( 208 )
Present: Ennis A.C.J. and Loos A.J.CBOOS v. CBOOS et «l.
46—D. C. Negombo, 1,701.
Last will—Unsound mini—Undue influence.
To impeach a will on the ground of undue influence, it must beproved thatthe influenceexercisedamounted to coercion,i.e.,
compelled the testator to do something he did not want to do.
'J'HE facts appear from tBe judgment.
A. St. V. Jayawardene (with him. Muttunayagam, Weerasinghe,and Hayley), for appellant.
Bawa, K.C. (with him Drieberg and Zoysa), for respondents.
Our. adv. vult.
October 28, 1919. Ennis A.C.J.—
This appeal is from a refusal of the learned District Judge,Negombo, to grant probate of a will dated September 27, 1918, ofthe late Gabriel Stephen Bodrigo of Negombo, which was pro-pounded by the appellant; and allowance of a grant of probate ofa will dated June 2, 1913.
At the hearing the third respondent opposed the grant to theappellant on the ground that the September will was a forgery, midthe eighth to the sixteenth respondents contended that the testatorhad destroyed the September will ammo revocandi; they further con-tended that both wills were made by the testator while of unsoundmind, and that the June will was made under the undue influence ofMr. G. M. de Croos, the September will under the undue influence ofMr. N. E. de Croos, the present appellant.
'The learned Judge found that both wills were executed by thetestator; that the testator made the June will while “ of sounddisposing mind, memory, and understanding,” and that the Septem-ber will was made while he was not of sound disposing mind, memory,and understanding; that Mr. G. M. de Croos did not exercise anyundue influence, and that Mr. N. E. de Croos did; and that theSeptember will was not destroyed by the testator, but was probablystolen.
On the appeal appearance was entered for the third respondent;there was no appearance for the other respondents.
For the appellant it was contended that the testator was “ ofsound disposing mind ” at the time of executing the September will,and that the appellant had not exercised undue influence to causethe testator to execute it.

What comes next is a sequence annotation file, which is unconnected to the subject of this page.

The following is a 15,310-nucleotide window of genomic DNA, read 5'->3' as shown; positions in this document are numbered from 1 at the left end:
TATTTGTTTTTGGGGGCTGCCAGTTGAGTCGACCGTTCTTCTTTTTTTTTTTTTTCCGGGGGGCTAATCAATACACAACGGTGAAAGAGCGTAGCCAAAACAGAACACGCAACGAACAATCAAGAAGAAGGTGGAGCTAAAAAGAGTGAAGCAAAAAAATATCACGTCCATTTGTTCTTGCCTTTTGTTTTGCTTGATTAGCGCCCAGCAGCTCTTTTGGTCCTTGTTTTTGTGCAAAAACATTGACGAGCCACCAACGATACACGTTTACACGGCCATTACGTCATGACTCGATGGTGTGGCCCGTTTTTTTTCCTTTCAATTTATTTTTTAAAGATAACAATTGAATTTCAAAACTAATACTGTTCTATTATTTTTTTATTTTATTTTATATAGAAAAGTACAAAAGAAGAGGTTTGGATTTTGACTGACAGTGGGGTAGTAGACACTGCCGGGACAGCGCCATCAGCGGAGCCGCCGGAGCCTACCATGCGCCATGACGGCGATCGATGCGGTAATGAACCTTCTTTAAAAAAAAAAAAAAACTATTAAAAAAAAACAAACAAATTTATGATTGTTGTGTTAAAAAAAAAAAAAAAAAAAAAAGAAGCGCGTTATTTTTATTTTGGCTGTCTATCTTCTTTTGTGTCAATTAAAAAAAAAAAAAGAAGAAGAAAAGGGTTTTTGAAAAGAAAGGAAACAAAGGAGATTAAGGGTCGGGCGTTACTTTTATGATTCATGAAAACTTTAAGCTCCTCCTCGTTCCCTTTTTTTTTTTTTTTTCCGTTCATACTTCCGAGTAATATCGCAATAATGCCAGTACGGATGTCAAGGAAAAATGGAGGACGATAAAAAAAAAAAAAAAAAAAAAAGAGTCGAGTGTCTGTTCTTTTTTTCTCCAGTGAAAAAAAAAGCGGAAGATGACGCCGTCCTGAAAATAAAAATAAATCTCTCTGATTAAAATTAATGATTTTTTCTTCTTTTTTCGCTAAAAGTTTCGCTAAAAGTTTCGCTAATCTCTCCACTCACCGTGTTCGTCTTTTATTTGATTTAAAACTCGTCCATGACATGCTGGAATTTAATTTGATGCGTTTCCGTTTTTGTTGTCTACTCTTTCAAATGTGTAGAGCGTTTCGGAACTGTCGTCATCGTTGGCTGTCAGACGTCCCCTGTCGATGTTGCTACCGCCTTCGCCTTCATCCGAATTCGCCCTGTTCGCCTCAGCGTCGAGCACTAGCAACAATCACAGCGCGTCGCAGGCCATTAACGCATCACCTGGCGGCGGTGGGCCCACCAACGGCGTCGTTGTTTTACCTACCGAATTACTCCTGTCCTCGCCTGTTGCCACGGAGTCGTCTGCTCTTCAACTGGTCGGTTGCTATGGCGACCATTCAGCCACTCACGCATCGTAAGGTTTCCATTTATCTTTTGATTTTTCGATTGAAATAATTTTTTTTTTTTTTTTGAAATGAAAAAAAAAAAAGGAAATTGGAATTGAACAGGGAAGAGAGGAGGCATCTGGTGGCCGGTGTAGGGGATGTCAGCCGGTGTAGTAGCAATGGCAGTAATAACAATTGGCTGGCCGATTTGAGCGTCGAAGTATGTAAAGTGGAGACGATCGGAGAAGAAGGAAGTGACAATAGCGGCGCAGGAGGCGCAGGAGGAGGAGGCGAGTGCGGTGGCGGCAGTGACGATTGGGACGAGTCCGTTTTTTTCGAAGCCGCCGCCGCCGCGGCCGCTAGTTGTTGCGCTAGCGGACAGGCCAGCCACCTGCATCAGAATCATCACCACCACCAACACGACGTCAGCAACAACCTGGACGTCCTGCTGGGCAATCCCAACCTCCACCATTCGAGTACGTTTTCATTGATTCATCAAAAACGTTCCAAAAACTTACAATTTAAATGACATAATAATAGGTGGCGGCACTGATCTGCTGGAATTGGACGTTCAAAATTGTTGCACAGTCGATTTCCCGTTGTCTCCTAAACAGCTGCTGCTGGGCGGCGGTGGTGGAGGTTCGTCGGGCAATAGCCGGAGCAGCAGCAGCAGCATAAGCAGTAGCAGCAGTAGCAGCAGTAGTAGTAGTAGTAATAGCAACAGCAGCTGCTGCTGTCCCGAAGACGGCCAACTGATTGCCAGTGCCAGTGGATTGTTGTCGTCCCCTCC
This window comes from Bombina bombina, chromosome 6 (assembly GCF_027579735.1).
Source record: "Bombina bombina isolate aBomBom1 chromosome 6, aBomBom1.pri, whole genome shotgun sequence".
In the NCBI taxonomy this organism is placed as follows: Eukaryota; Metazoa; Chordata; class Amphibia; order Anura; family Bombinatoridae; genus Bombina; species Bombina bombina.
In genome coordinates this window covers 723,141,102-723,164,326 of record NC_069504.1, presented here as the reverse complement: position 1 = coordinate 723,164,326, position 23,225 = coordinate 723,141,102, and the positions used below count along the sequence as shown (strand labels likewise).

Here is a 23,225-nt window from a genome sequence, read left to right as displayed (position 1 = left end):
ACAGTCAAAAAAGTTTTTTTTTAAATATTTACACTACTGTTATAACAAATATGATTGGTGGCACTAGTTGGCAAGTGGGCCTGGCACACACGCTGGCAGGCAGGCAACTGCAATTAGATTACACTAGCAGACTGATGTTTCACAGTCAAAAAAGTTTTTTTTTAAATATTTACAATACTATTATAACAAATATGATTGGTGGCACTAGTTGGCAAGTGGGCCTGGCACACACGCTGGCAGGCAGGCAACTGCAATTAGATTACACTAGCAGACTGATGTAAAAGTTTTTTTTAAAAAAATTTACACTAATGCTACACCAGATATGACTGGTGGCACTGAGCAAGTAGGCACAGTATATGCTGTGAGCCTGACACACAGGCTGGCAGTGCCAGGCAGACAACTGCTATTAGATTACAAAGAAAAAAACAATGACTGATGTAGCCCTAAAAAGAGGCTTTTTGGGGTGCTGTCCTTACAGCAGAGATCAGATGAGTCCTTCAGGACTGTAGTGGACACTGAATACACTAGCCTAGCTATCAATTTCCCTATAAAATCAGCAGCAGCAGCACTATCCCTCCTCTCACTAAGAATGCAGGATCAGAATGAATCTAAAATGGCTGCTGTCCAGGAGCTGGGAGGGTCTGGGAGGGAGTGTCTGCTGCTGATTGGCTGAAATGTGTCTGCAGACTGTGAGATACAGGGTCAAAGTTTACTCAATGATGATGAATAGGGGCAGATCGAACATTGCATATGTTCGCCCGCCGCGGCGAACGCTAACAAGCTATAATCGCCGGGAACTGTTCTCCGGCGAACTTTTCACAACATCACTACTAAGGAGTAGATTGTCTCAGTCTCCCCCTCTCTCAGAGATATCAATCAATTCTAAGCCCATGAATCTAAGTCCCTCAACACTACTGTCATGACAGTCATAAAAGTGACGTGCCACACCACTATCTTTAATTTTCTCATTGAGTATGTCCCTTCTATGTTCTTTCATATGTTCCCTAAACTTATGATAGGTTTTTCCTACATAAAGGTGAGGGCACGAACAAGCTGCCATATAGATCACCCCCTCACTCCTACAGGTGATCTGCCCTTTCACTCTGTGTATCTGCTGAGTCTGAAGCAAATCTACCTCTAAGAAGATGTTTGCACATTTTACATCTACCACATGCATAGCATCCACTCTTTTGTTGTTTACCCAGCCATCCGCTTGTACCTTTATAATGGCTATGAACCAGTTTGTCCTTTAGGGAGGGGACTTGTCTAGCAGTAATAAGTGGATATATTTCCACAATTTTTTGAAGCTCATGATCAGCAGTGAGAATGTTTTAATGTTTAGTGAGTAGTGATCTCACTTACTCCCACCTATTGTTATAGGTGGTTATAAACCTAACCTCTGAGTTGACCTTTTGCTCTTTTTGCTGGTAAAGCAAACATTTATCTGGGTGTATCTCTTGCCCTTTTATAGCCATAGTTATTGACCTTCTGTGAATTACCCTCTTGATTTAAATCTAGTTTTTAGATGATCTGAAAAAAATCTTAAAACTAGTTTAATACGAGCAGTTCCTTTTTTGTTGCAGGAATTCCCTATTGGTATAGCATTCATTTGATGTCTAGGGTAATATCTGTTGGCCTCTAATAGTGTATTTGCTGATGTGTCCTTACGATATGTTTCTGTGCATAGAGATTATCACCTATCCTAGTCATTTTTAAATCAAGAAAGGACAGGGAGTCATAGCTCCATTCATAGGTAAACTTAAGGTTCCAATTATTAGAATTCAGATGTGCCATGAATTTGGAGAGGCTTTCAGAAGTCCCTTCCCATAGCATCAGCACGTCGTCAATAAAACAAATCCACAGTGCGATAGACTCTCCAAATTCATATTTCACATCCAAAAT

These are purely questions of fact, and the learned Judge hasgiven reasons at length for his findings. I do not, however, findmyself in accord with the reasons upon which the findings on thesepoints are based. It is agreed that the testator was a lunatic at thetime of his death. The point of time when he became of unsoundmind is the question in the case, and the learned Judge appears tohave been greatly influenced in coming to a decision on this pointby the terms of the September will. Mr. Arthur de Silva, who drewup the June will, and of whom the learned Judge says, “ there is nodoubt whatever that what he says he honestly believes to be true, ”has given evidence that he used to see the testator practically fivedays in the week from about 1910; that he, the witness, went toKandy in April, 1914, and that before he went, the testator, although'not quite well in health, was all right in mind, and that he saw thetestator to ask him to ask his servants to look after his place. Thisis definite evidence from a trustworthy -source that the testatorwas of sound mind in April, 1914. Not a single witness speaks ofthe testator as of unsound mind prior to that. He had had epilepticfits, but that waB all.